University Staff

Students may make disclosures to you about sexual abuse and violence they have experienced – this might be the first time for you to receive a disclosure and you might be the first person they have opened up to so it's important to know what to do. For additional guidance, see the Helping Distressed Students Guide 

First, ensure the student has some privacy to talk and let them know you are ready to listen – it takes courage and trust for people to speak about distressing experiences. Try to remain calm, not to show surprise or shock and let the student know that you believe what they say. It is not your role to investigate or pressure the student to make a full and detailed disclosure but you should take notes of what is discussed as this may be required for any future court case that may arise. Remain focused on them and what they want to happen now. It is important not to advise them to report their experience to the police or external service if this is not what they want to do (at this stage or at all). Survivors need to know that there are people they can turn to but also that they can re-claim their ability to make choices.

Depending on the circumstances, you may be the initial point of contact for the student and, whilst this will be an important first step in the student’s experience of making disclosures, there is also other support available to help the student reflect further on their experiences and consider next steps. One of these might be reporting – in which case, let the student know about how they can do this by signposting them to the University’s online tool. They may wish to fill this in anonymously or choose to share details and be linked in with support.

Receiving disclosures can be distressing and so it is also important that you take care of yourself afterwards so you are encouraged you to take a short break, where possible, before moving onto other tasks that day. Please remember that the EAP (Employee Assistance Service) service is available to all staff and that staff can consult with the Student Counsellor if they are concerned about a student – for more information please see the ‘information for staff’ section on the Student Counselling Page.

Friends, Family and Partners

If you are the friend, family member or partner of a student disclosing to you, it has taken them courage to trust you with sharing their experiences and it is likely to be upsetting to hear about what your loved one has gone through. Ensure that you both have some privacy, though this can be difficult at times if, for example, you both happen to be at home. Try to remain calm, let the student know you are ready to listen and that you will try to help them identify next steps. Reassure them that they do not have to go into any details or share more than they are comfortable with. At this stage, it is more about the student feeling less alone after having unburdened some of what they have experienced and helping them start to make sense of where to turn to next.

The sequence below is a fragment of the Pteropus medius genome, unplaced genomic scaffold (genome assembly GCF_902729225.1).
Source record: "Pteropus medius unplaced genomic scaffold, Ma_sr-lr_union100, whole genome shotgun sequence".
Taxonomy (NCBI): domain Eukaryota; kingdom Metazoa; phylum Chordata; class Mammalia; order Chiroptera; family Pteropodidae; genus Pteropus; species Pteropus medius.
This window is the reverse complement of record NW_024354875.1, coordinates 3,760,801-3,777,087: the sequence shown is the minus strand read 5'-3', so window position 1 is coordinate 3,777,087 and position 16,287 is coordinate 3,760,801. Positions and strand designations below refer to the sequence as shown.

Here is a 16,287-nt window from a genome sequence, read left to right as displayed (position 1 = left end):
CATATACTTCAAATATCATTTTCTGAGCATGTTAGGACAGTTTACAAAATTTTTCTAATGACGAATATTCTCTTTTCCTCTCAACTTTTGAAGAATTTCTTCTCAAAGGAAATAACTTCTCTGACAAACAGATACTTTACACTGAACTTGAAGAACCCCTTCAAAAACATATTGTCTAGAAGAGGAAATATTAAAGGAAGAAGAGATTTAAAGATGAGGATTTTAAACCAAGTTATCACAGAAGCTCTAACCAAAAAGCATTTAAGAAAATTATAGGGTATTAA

Where possible, help them to focus on immediate self-soothing strategies. The student may find it helpful to be reassured that you hold them in just as high regard as before the disclosure and that you will still be there for them afterwards. Survivors often worry that, in some way, they may be to blame for what happened. Assure them that what happened to them was absolutely not their fault and, perhaps, share something of what you value about them as a person and that it takes strength to speak about what is on their mind.

It may be tempting, out of care, concern and worry for them, to urge them to report the incident to the Police. This may be what they decide to do at some stage but it might not be the first step they wish to take and it is likely that they may need some time to process the shock. It is usually a good idea to encourage them to reach out to professional services as soon as possible – for example their GP, local Crisis Service, or Student Services or Student Union.

Remember not to forget yourself. After the disclosure try to focus on what you need, whether this is time alone or doing something relaxing that helps you to process what you have heard. Loved ones of survivors often blame themselves for not having done more, for not spotting the signs or for not protecting the person more - try not to dwell on these thoughts and focus more on what you can do now to help yourself and them. You may need to offload and unburden but try to remember that your friend or family member entrusted you and, unless they have explicitly said so, they probably do not want what they have shared to be passed on to other friends or family members. If you need to speak to someone about your own feelings, then remember that people are there for you too, whether that is your peer support at accommodation, Student Union, Student Services or a trusted friend.

Edinburgh Rape Crisis Centre has more information on how to support a family member, friend or partner - follow the links under 'information'.